August 23, 2017


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Acting badly

By double-dipping into the fringe lottery system, it seems some companies aren't playing fair

Hey there, time traveller!
This article was published 22/7/2009 (2953 days ago), so information in it may no longer be current.

THE fringe festival rule is explicit: Each company is allowed one entry into the annual lottery which determines the participants of the Winnipeg theatre party.

So why are we seeing the same performers in two and even three fringe shows?

Executive producer Chuck McEwen likes to keep the fringe machinery working smoothly.


Executive producer Chuck McEwen likes to keep the fringe machinery working smoothly.

The four English actresses playing in The Importance of Being Earnest can also be seen in Lysistrata. In one, they belong to the Manchester Central Theatre Company, while in the other, they make up Eyewitness Theatre Company from Manchester.

Vancouver actor Darren Boquist appears in solo show Virtual Solitaire, with his girlfriend in The Secret Love Life of Ophelia and with his buddy in Entrepreneurs: A Hillbilly Comedy (substituting for A History of Hair).

Even locally, the mail brings two identical envelopes with publicity material for different shows, yet it is clear they came from the same person. Even the same type of paper clip is attached in the same place.

Clearly troupes are so anxious to get into the Winnipeg Fringe Theatre Festival that they are increasing the chances of winning a spot via the lottery with multiple applications.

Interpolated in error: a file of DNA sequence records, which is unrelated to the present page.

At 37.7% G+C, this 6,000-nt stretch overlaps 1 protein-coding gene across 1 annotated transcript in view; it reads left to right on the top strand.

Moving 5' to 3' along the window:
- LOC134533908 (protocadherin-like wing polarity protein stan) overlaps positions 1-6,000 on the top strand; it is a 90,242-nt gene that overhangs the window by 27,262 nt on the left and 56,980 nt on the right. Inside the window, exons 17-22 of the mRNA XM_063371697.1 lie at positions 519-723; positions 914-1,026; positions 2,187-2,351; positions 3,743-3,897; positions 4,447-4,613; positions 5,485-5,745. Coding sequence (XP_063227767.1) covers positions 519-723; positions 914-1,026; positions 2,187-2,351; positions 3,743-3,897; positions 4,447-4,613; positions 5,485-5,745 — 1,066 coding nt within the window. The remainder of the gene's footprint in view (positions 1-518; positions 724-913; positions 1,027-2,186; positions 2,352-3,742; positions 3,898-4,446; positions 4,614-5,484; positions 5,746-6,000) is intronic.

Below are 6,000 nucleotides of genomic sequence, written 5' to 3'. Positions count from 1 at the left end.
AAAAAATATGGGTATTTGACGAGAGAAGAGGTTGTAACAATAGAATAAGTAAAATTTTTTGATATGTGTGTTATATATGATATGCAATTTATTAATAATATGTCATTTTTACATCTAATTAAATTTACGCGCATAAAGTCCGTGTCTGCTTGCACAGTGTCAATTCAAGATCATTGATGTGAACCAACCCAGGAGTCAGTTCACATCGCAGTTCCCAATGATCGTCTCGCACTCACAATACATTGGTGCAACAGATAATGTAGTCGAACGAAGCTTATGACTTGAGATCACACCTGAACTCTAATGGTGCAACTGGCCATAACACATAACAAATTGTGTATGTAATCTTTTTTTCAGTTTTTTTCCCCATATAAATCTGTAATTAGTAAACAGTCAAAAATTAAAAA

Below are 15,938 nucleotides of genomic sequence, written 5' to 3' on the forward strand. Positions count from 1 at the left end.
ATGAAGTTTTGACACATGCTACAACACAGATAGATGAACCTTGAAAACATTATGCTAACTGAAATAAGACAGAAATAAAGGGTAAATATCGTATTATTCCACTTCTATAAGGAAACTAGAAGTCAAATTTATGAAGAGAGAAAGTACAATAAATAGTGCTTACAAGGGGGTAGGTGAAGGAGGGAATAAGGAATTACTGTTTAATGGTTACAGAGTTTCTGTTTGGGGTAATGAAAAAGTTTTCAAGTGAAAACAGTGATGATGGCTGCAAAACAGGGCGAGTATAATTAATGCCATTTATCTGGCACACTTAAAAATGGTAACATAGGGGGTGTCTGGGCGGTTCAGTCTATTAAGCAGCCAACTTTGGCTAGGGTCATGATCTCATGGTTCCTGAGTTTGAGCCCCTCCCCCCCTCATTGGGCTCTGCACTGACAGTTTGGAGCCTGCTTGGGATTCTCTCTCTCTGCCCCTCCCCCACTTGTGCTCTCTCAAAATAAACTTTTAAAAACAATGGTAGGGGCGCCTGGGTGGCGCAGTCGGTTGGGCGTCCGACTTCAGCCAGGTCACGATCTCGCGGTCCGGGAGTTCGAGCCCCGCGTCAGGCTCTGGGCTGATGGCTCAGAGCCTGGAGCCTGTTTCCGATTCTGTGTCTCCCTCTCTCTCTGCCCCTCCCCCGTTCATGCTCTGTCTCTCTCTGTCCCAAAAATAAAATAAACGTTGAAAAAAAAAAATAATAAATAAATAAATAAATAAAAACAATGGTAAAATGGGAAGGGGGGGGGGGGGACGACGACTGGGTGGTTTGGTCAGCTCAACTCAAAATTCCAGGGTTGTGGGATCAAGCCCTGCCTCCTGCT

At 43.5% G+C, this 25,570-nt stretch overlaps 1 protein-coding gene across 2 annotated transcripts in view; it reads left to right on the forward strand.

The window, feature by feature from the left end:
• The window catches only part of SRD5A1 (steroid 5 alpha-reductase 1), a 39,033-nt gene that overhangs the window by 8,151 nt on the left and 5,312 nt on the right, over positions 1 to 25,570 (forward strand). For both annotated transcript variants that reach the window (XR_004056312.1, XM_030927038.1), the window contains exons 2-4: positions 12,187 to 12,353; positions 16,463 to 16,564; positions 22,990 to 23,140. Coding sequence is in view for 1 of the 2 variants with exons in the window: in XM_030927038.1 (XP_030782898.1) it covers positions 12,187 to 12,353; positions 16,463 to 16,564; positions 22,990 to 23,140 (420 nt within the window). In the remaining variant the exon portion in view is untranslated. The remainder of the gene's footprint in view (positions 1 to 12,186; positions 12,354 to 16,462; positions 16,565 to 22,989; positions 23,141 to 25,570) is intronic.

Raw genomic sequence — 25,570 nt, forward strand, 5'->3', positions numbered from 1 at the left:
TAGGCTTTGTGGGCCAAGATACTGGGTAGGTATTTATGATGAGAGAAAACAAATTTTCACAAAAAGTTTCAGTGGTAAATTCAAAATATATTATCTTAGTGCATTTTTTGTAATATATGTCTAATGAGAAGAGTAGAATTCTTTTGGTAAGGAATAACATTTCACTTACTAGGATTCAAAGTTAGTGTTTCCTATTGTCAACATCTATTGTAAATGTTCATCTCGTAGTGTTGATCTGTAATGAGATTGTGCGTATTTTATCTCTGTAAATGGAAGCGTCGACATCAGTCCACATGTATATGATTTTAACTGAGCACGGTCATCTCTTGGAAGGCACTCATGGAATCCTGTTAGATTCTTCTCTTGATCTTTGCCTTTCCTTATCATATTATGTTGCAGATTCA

If one gets picked, good. If two are pulled, even better. Three, what luck!

Has fest executive producer Chuck McEwen noticed the blatant double-dipping?

"It is an issue," says McEwen, the main cog in this years's Fringe Factory. "We do our best to create a system that is fair and equitable. No matter how many rules we create, people will work around them."

In theory, fringe applicants throw their hat in the ring every December by submitting a company moniker along with a primary contact name. At that point it is impossible to identify any subterfuge. Then at the February lottery, about 120 names are drawn and each is assured a spot in the schedule.

That means 50-100 acts are shut out, although a few might make it into the festival off the waiting list if some winning companies cancel. Lottery losers can take the BYOV (Bring Your Own Venue) route and rent their own stage in the city and present as many shows as they can afford.

It's only as the July event approaches that McEwen can begin to spot the hanky-panky. Does everyone obey the rules?

"I will take the fifth (not to incriminate himself) on that one," says McEwen. "We only find out that these are the same companies way down the road."

For every company guilty of a double-up, another stays home. Is the economic downturn plaguing the Western world forcing needy theatre artists to cut ethical corners?

"It's not fair," says Gemma Wilcox, the one-time London actress appearing in 52 Pick Up. "I can empathize that people desperately want to get into these festivals, especially touring companies. It can be a big drag on time and finances if you have a huge gap in your tour."

Surely, a few double-ups can't hurt anyone?

"I heard of one case this year where someone got into a festival, decided not to do a show and wanted to sell their space to another company for more money than they paid,"

says Aussie fringe veteran Jonno Katz, the star of The Accident. "But the company would not pay more than the application fee. That is a big danger. If that goes on then people may end up scalping festival slots."

It could happen at festivals like in Winnipeg, where a good show can be lucrative.

Organizational heavy-handedness is anathema to fringe festivals, which by nature are egalitarian, anything-goes events. But wherever there is money to be made, abuses will occur. The situation calls for more than an abundance of good faith.




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